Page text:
Few issues in America today better reflect how common sense and empirical evidence can change public opinion than that of gun rights.

The U.S. Supreme Court got it right Thursday when it ruled, in a 5-4 decision, that the Constitution's Second Amendment protects an individual right to own guns, and when it struck down a total ban on handgun ownership in the District of Columbia. It also was right to go a step further and reject laws that require trigger locks and the dismantling of weapons when kept in the home. In a 64-page decision, the majority carefully laid out historical evidence to support its conclusion, including an examination of how the Founders used the term "the people" when enumerating rights.

Perhaps the most interesting thing to observe, however, was the reaction to the decision. It apparently raised strong opinions dividing the right and left wings of the court. Outside the Supreme Court, however, there was much less division.

Forty years ago, after several political assassinations, Democrats fought openly for federal laws curtailing firearm usage. But this week, the presumptive Democratic nominee for president, Barack Obama, reacted to the court's decision by telling The Associated Press only that it would "provide much-needed guidance to local jurisdictions across the country." Sen. Patrick Leahy, a Democrat from Vermont, said it would "usher in a new era in which the constitutionality of government regulations of firearms are reviewed against the backdrop of this important right."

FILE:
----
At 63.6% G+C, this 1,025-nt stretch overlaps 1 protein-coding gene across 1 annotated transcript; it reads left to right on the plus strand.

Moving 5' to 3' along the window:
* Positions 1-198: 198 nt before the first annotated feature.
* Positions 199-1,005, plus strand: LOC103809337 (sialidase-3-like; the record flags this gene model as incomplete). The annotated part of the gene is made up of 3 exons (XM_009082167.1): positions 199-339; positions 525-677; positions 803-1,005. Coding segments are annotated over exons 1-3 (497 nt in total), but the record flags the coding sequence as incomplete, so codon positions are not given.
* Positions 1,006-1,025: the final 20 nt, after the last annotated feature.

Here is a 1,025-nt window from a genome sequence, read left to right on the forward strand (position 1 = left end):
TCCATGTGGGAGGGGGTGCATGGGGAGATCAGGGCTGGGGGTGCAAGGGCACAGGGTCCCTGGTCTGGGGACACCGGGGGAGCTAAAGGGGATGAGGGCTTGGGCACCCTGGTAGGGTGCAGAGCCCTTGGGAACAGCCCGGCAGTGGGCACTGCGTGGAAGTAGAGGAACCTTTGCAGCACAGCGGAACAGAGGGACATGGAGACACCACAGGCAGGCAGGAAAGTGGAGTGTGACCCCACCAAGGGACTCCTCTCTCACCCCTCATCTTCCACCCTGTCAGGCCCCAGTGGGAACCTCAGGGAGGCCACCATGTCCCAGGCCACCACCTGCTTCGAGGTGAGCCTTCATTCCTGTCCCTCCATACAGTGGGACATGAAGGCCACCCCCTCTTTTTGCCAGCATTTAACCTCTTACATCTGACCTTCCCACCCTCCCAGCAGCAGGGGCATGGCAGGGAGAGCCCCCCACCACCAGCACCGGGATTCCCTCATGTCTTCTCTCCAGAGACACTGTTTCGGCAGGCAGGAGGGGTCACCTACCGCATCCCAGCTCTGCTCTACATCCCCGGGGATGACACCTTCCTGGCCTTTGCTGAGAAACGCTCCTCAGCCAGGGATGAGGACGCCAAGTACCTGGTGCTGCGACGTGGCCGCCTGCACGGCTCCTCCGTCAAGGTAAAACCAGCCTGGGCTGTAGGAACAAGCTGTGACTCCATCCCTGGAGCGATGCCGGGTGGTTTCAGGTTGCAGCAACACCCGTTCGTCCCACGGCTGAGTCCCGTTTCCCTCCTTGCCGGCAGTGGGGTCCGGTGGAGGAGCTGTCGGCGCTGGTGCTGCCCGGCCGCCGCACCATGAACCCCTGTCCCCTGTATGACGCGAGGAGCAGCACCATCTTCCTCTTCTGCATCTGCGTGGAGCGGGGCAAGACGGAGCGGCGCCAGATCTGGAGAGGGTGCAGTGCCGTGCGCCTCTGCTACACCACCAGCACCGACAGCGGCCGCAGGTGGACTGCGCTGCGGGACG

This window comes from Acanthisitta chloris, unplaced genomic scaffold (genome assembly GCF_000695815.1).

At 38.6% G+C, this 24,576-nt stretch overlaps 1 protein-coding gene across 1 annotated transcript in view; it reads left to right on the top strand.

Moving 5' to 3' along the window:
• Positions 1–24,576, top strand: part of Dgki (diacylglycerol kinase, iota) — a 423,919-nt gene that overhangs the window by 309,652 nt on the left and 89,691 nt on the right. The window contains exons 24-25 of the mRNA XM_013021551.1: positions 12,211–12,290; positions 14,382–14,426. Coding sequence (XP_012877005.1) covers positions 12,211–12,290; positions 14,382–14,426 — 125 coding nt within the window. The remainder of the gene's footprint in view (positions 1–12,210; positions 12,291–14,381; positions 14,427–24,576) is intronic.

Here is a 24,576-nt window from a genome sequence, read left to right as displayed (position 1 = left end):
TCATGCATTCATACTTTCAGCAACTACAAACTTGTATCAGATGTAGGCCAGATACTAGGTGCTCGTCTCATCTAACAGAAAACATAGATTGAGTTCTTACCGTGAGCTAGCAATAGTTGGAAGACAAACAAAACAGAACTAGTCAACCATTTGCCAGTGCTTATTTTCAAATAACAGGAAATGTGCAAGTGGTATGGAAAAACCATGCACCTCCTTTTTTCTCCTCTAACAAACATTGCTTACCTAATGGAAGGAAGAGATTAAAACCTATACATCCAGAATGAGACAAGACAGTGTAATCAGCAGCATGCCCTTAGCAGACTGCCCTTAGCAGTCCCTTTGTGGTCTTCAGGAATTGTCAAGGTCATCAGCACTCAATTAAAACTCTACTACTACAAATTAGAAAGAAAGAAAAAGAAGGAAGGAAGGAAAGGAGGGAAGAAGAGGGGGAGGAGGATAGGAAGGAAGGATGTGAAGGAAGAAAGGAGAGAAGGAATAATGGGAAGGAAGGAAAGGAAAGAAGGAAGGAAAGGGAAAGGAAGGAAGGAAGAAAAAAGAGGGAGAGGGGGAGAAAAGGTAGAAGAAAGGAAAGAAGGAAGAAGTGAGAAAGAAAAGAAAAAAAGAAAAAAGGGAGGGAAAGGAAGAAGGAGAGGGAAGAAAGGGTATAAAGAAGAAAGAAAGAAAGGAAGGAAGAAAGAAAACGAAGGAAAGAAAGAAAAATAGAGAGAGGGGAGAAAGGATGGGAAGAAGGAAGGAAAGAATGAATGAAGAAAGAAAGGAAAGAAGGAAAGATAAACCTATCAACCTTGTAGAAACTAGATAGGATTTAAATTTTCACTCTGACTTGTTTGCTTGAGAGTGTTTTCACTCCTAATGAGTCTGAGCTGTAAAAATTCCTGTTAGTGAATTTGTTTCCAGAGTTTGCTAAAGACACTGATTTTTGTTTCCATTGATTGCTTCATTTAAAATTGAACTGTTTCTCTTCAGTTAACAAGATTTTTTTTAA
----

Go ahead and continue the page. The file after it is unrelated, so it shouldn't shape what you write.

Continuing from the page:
Even the liberal Washington Post columnist Eugene Robinson, whose work appears regularly on these pages, wrote that the decision was right. "I've never been able to understand why the Founders would stick a collective right into the middle of the greatest charter of individual rights and freedoms ever written ..."

The gun-ban movement has lost considerable steam. Perhaps this is because laws completely banning firearms have proven ineffective against crime. Washington provides a strong example. When the handgun ban there went into effect in 1976, the city had 135 handgun murders. In 2006, the number of murders was exactly the same, despite the fact the city's population had decreased.

The court also made clear that the Second Amendment does not grant unlimited rights. "It is not a right to keep and carry any weapon whatsoever in any manner whatsoever and for whatever purpose." That would clearly pose disruptions to peaceful society. Requirements to obtain a concealed weapons permit, as well as laws allowing guns to be kept out of churches and other public places, remain constitutional. That is common sense.

The court certainly didn't end debates over gun rights forever. Few debates are settled that way. But for the first-ever comprehensive interpretation of the Second Amendment, it laid an impressive foundation.